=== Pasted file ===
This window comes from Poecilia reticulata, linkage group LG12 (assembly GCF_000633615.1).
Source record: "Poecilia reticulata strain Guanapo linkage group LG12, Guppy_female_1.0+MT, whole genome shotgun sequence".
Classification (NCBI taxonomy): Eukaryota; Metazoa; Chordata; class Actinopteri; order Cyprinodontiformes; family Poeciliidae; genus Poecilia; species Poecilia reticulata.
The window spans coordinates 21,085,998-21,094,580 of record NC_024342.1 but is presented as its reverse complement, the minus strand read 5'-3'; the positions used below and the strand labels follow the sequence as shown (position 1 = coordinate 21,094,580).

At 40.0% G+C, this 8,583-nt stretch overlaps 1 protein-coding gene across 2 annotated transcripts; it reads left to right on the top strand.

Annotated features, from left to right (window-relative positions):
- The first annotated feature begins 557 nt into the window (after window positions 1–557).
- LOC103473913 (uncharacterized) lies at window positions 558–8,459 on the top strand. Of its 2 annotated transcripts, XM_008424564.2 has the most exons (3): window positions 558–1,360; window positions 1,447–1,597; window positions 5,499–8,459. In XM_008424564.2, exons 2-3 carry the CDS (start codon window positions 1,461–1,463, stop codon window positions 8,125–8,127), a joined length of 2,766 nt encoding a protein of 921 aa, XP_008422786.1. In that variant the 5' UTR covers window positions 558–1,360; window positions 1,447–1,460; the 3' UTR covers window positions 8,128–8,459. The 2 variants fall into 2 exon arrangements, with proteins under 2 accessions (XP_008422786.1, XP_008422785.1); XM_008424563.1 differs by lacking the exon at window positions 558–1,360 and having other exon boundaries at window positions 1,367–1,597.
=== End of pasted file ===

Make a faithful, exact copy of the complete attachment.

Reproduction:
This window comes from Poecilia reticulata, linkage group LG12 (assembly GCF_000633615.1).
Source record: "Poecilia reticulata strain Guanapo linkage group LG12, Guppy_female_1.0+MT, whole genome shotgun sequence".
Classification (NCBI taxonomy): Eukaryota; Metazoa; Chordata; class Actinopteri; order Cyprinodontiformes; family Poeciliidae; genus Poecilia; species Poecilia reticulata.
The window spans coordinates 21,085,998-21,094,580 of record NC_024342.1 but is presented as its reverse complement, the minus strand read 5'-3'; the positions used below and the strand labels follow the sequence as shown (position 1 = coordinate 21,094,580).

At 40.0% G+C, this 8,583-nt stretch overlaps 1 protein-coding gene across 2 annotated transcripts; it reads left to right on the top strand.

Annotated features, from left to right (window-relative positions):
- The first annotated feature begins 557 nt into the window (after window positions 1–557).
- LOC103473913 (uncharacterized) lies at window positions 558–8,459 on the top strand. Of its 2 annotated transcripts, XM_008424564.2 has the most exons (3): window positions 558–1,360; window positions 1,447–1,597; window positions 5,499–8,459. In XM_008424564.2, exons 2-3 carry the CDS (start codon window positions 1,461–1,463, stop codon window positions 8,125–8,127), a joined length of 2,766 nt encoding a protein of 921 aa, XP_008422786.1. In that variant the 5' UTR covers window positions 558–1,360; window positions 1,447–1,460; the 3' UTR covers window positions 8,128–8,459. The 2 variants fall into 2 exon arrangements, with proteins under 2 accessions (XP_008422786.1, XP_008422785.1); XM_008424563.1 differs by lacking the exon at window positions 558–1,360 and having other exon boundaries at window positions 1,367–1,597.